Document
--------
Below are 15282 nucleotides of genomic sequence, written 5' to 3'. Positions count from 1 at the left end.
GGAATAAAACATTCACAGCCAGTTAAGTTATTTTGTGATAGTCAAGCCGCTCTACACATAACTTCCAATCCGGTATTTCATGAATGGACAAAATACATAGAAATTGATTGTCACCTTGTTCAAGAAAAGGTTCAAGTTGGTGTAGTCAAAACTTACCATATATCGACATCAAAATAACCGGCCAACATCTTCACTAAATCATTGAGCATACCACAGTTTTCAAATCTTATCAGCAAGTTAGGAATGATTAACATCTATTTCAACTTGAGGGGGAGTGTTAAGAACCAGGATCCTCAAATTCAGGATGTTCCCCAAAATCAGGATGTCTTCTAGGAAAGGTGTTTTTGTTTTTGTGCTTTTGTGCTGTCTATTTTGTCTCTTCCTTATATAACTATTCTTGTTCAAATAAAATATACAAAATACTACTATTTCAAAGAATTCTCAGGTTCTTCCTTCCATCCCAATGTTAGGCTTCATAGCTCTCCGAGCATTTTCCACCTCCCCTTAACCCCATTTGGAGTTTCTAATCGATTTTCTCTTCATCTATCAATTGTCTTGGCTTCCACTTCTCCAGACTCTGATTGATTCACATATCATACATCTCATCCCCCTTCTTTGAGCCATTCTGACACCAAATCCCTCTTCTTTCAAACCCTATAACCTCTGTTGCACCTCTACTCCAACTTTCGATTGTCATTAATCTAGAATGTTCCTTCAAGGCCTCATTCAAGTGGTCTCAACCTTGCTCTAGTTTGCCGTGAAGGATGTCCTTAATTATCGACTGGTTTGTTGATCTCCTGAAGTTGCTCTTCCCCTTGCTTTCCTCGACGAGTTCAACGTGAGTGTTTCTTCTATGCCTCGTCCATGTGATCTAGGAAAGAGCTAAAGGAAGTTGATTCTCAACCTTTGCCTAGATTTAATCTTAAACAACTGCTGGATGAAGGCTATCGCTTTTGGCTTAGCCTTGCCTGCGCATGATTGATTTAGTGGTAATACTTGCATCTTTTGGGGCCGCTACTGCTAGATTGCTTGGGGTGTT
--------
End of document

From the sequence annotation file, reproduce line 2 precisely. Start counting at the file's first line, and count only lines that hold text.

GGAATAAAACATTCACAGCCAGTTAAGTTATTTTGTGATAGTCAAGCCGCTCTACACATAACTTCCAATCCGGTATTTCATGAATGGACAAAATACATAGAAATTGATTGTCACCTTGTTCAAGAAAAGGTTCAAGTTGGTGTAGTCAAAACTTACCATATATCGACATCAAAATAACCGGCCAACATCTTCACTAAATCATTGAGCATACCACAGTTTTCAAATCTTATCAGCAAGTTAGGAATGATTAACATCTATTTCAACTTGAGGGGGAGTGTTAAGAACCAGGATCCTCAAATTCAGGATGTTCCCCAAAATCAGGATGTCTTCTAGGAAAGGTGTTTTTGTTTTTGTGCTTTTGTGCTGTCTATTTTGTCTCTTCCTTATATAACTATTCTTGTTCAAATAAAATATACAAAATACTACTATTTCAAAGAATTCTCAGGTTCTTCCTTCCATCCCAATGTTAGGCTTCATAGCTCTCCGAGCATTTTCCACCTCCCCTTAACCCCATTTGGAGTTTCTAATCGATTTTCTCTTCATCTATCAATTGTCTTGGCTTCCACTTCTCCAGACTCTGATTGATTCACATATCATACATCTCATCCCCCTTCTTTGAGCCATTCTGACACCAAATCCCTCTTCTTTCAAACCCTATAACCTCTGTTGCACCTCTACTCCAACTTTCGATTGTCATTAATCTAGAATGTTCCTTCAAGGCCTCATTCAAGTGGTCTCAACCTTGCTCTAGTTTGCCGTGAAGGATGTCCTTAATTATCGACTGGTTTGTTGATCTCCTGAAGTTGCTCTTCCCCTTGCTTTCCTCGACGAGTTCAACGTGAGTGTTTCTTCTATGCCTCGTCCATGTGATCTAGGAAAGAGCTAAAGGAAGTTGATTCTCAACCTTTGCCTAGATTTAATCTTAAACAACTGCTGGATGAAGGCTATCGCTTTTGGCTTAGCCTTGCCTGCGCATGATTGATTTAGTGGTAATACTTGCATCTTTTGGGGCCGCTACTGCTAGATTGCTTGGGGTGTT